after surviving war, gediminas returned home only to struggle with PTSD. he found running, and has built his life and family around it.
Home can be a fleeting concept. It can be as simple as the physical features occupied by your family but can also get a lot more complicated. After a tour as a military analyst for NATO in Iraq, Gediminas Grinius had to find his way back home. And it became a long quest leading him from his home country of Lithuania to some of the highest peaks and most legendary trails in the world. But it all started when, after surviving the hell of war, his life took a turn for the worse.
Gediminas went back home, sure, to the construction situated in Lithuania. But he was restless, he felt unnecessary there and wanted to go back on a mission, paradoxically terrified by the very thought of it. Silence became oppressive, the shutting of doors had him down to the floor. The smallest of argument escalated quickly into verbal abuse towards his family. He survived war, but he was scarred by it and took it out on himself and his family. Home was not home anymore, he felt he was a stranger even with his family. The way back home, he figured, would be longer than that leading from Al-Diwaniyah to Lithuania. Post-Traumatic Stress Disorder (PTSD) is what they called it.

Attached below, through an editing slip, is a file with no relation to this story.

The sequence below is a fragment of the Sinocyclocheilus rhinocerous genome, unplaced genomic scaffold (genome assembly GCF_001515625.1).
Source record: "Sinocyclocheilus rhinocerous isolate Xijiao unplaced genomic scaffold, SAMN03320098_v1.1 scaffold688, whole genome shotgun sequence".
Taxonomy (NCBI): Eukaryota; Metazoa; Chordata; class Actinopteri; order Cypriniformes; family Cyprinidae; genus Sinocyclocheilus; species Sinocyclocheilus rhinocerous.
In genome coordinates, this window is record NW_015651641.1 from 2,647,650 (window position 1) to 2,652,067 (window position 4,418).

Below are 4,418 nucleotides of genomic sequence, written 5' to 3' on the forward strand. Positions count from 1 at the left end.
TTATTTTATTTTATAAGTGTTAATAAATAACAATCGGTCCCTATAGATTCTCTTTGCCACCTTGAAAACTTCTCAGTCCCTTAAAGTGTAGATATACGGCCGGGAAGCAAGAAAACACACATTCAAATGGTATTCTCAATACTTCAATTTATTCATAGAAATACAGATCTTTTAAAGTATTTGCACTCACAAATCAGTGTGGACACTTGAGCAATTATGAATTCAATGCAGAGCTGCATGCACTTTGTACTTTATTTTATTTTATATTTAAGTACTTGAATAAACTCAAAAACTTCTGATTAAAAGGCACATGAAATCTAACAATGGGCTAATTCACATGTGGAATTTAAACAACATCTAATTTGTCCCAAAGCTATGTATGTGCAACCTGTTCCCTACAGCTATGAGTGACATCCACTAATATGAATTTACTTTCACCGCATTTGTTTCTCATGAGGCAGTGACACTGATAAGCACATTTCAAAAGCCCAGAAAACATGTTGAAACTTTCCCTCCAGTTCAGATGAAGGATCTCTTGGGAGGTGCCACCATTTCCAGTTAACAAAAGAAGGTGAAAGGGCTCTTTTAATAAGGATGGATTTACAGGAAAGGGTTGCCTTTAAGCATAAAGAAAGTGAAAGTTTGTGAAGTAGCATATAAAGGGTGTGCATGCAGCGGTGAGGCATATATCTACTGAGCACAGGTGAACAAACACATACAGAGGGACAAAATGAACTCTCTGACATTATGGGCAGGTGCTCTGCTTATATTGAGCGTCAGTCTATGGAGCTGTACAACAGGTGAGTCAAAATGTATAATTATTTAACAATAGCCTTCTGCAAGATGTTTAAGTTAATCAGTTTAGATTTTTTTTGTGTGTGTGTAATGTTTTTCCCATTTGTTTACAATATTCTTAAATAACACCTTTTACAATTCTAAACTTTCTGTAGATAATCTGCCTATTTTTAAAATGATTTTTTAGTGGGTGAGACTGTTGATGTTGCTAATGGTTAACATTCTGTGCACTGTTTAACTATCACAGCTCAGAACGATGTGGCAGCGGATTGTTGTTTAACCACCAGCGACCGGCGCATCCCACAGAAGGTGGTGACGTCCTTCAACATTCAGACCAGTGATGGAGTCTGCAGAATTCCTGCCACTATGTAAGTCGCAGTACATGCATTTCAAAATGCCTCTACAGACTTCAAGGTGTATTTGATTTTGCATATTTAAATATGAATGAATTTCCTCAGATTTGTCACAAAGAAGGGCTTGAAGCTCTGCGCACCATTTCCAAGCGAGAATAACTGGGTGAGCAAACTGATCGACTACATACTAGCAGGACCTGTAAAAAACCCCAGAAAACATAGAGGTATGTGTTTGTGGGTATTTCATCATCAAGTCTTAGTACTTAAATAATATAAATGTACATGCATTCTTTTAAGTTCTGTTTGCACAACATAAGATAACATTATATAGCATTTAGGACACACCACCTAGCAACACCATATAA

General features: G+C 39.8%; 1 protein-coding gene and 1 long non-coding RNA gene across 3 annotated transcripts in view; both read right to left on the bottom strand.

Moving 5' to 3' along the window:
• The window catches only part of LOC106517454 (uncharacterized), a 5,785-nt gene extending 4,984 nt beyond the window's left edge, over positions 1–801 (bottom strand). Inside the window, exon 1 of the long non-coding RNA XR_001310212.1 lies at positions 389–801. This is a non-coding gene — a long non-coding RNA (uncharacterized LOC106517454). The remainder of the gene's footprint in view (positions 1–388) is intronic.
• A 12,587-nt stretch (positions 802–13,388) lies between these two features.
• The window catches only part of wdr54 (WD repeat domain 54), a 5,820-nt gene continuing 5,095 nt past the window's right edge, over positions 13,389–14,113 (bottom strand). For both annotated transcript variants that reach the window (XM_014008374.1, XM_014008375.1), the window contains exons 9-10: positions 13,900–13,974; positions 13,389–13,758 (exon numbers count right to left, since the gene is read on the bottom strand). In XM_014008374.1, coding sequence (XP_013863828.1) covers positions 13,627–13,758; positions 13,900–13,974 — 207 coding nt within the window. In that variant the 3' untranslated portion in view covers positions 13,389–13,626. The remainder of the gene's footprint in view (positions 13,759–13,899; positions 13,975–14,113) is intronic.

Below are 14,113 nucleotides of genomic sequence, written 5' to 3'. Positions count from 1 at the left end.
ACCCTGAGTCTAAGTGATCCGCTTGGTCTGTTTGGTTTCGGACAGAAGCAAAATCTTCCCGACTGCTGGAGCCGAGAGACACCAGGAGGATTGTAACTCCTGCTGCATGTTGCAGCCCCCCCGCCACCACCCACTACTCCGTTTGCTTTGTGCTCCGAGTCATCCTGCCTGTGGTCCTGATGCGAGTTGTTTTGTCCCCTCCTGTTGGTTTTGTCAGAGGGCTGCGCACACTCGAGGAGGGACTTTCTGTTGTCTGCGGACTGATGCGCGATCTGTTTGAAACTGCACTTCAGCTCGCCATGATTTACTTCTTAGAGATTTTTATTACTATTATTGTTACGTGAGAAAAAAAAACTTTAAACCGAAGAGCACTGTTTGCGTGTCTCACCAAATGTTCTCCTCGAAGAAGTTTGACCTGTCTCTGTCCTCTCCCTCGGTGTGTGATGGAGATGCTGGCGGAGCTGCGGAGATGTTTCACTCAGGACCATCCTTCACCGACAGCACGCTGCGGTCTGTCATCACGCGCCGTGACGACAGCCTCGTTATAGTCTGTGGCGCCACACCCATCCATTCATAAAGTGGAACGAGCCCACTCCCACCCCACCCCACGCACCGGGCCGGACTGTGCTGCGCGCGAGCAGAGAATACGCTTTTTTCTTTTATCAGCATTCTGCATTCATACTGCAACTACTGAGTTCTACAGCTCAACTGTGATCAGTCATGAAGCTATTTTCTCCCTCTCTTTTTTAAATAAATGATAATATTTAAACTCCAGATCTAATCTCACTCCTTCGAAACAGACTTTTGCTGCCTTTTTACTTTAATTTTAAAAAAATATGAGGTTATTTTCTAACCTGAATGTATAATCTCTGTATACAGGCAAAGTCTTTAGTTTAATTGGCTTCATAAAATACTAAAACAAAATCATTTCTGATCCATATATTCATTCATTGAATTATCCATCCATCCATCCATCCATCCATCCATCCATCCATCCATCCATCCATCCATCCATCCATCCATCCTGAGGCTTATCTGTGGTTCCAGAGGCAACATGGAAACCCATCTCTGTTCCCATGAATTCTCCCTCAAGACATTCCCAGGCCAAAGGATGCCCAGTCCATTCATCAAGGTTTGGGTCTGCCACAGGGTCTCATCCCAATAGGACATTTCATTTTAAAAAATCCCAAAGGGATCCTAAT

Some of his brothers-in-arms from the military found solace in drugs and alcohol. Some went back. But, for Gediminas, none of this would lead him to where he wanted to be, with his family, and that is when he discovered running, first as a medical and recreative outlet, until he found out that people actually would run and get lost in nature and the mountains. Then he attempted the mountain running world championships, training for it mostly in his flat-as-a-crepe home country of Lithuania. A humbling experience, discovery of a new way, of life, of being a happy place, and a path leading somewhere.
Running became a kind of meditation that allowed him to get lost in his thoughts for long periods of time and learn to accept himself and his experience. And that is when the idea of Trail Running Factory – a virtual hub for coaching and organizing training camps that have an aura of family reunion – his enterprise, came to life. And little did he know that, on this path, following the trails, his family would expand to include people from around the world through which he would share a passion for running, a philosophy of training, but also of life and a deep reverence for nature and the outdoors.